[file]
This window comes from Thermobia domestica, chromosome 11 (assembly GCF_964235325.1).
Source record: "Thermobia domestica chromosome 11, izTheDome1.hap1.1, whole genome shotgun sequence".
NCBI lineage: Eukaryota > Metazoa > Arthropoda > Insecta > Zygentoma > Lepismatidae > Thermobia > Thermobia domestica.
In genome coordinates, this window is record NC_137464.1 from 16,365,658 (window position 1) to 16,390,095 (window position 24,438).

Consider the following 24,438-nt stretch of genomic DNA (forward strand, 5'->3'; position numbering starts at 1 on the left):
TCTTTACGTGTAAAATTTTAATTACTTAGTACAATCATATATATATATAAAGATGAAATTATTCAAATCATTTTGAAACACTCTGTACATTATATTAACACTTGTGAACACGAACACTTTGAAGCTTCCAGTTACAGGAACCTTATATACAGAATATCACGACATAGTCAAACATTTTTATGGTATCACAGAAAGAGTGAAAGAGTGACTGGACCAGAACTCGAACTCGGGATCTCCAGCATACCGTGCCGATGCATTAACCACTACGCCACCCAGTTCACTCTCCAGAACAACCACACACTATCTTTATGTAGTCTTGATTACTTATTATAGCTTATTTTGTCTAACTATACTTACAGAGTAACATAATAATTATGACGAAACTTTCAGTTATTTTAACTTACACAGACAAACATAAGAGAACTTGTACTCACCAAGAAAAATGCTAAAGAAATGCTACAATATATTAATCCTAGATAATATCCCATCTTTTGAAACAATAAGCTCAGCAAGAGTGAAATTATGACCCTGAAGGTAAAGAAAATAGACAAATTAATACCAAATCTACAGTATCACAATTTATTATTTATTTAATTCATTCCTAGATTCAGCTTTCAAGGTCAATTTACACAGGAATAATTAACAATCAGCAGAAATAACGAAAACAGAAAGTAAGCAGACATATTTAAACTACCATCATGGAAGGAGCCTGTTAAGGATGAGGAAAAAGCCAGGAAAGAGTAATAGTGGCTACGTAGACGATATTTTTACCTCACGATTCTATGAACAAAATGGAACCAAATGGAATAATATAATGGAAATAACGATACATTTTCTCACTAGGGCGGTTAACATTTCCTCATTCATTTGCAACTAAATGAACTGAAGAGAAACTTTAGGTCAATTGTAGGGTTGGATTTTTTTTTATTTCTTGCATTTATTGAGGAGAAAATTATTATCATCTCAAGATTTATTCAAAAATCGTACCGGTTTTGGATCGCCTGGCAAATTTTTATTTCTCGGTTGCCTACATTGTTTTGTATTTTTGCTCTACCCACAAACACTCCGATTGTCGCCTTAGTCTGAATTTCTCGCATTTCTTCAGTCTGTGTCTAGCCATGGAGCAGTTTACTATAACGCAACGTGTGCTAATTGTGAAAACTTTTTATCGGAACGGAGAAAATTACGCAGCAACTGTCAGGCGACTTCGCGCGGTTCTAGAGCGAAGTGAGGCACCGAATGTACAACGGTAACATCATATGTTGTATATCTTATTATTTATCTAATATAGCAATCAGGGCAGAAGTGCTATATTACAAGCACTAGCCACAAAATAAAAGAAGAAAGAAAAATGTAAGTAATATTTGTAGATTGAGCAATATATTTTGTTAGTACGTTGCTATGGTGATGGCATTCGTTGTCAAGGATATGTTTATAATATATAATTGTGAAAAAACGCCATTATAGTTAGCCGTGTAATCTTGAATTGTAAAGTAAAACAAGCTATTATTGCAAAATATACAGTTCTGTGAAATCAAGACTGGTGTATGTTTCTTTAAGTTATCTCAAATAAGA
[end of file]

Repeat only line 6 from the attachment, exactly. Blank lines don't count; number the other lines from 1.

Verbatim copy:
TCTTTACGTGTAAAATTTTAATTACTTAGTACAATCATATATATATATAAAGATGAAATTATTCAAATCATTTTGAAACACTCTGTACATTATATTAACACTTGTGAACACGAACACTTTGAAGCTTCCAGTTACAGGAACCTTATATACAGAATATCACGACATAGTCAAACATTTTTATGGTATCACAGAAAGAGTGAAAGAGTGACTGGACCAGAACTCGAACTCGGGATCTCCAGCATACCGTGCCGATGCATTAACCACTACGCCACCCAGTTCACTCTCCAGAACAACCACACACTATCTTTATGTAGTCTTGATTACTTATTATAGCTTATTTTGTCTAACTATACTTACAGAGTAACATAATAATTATGACGAAACTTTCAGTTATTTTAACTTACACAGACAAACATAAGAGAACTTGTACTCACCAAGAAAAATGCTAAAGAAATGCTACAATATATTAATCCTAGATAATATCCCATCTTTTGAAACAATAAGCTCAGCAAGAGTGAAATTATGACCCTGAAGGTAAAGAAAATAGACAAATTAATACCAAATCTACAGTATCACAATTTATTATTTATTTAATTCATTCCTAGATTCAGCTTTCAAGGTCAATTTACACAGGAATAATTAACAATCAGCAGAAATAACGAAAACAGAAAGTAAGCAGACATATTTAAACTACCATCATGGAAGGAGCCTGTTAAGGATGAGGAAAAAGCCAGGAAAGAGTAATAGTGGCTACGTAGACGATATTTTTACCTCACGATTCTATGAACAAAATGGAACCAAATGGAATAATATAATGGAAATAACGATACATTTTCTCACTAGGGCGGTTAACATTTCCTCATTCATTTGCAACTAAATGAACTGAAGAGAAACTTTAGGTCAATTGTAGGGTTGGATTTTTTTTTATTTCTTGCATTTATTGAGGAGAAAATTATTATCATCTCAAGATTTATTCAAAAATCGTACCGGTTTTGGATCGCCTGGCAAATTTTTATTTCTCGGTTGCCTACATTGTTTTGTATTTTTGCTCTACCCACAAACACTCCGATTGTCGCCTTAGTCTGAATTTCTCGCATTTCTTCAGTCTGTGTCTAGCCATGGAGCAGTTTACTATAACGCAACGTGTGCTAATTGTGAAAACTTTTTATCGGAACGGAGAAAATTACGCAGCAACTGTCAGGCGACTTCGCGCGGTTCTAGAGCGAAGTGAGGCACCGAATGTACAACGGTAACATCATATGTTGTATATCTTATTATTTATCTAATATAGCAATCAGGGCAGAAGTGCTATATTACAAGCACTAGCCACAAAATAAAAGAAGAAAGAAAAATGTAAGTAATATTTGTAGATTGAGCAATATATTTTGTTAGTACGTTGCTATGGTGATGGCATTCGTTGTCAAGGATATGTTTATAATATATAATTGTGAAAAAACGCCATTATAGTTAGCCGTGTAATCTTGAATTGTAAAGTAAAACAAGCTATTATTGCAAAATATACAGTTCTGTGAAATCAAGACTGGTGTATGTTTCTTTAAGTTATCTCAAATAAGA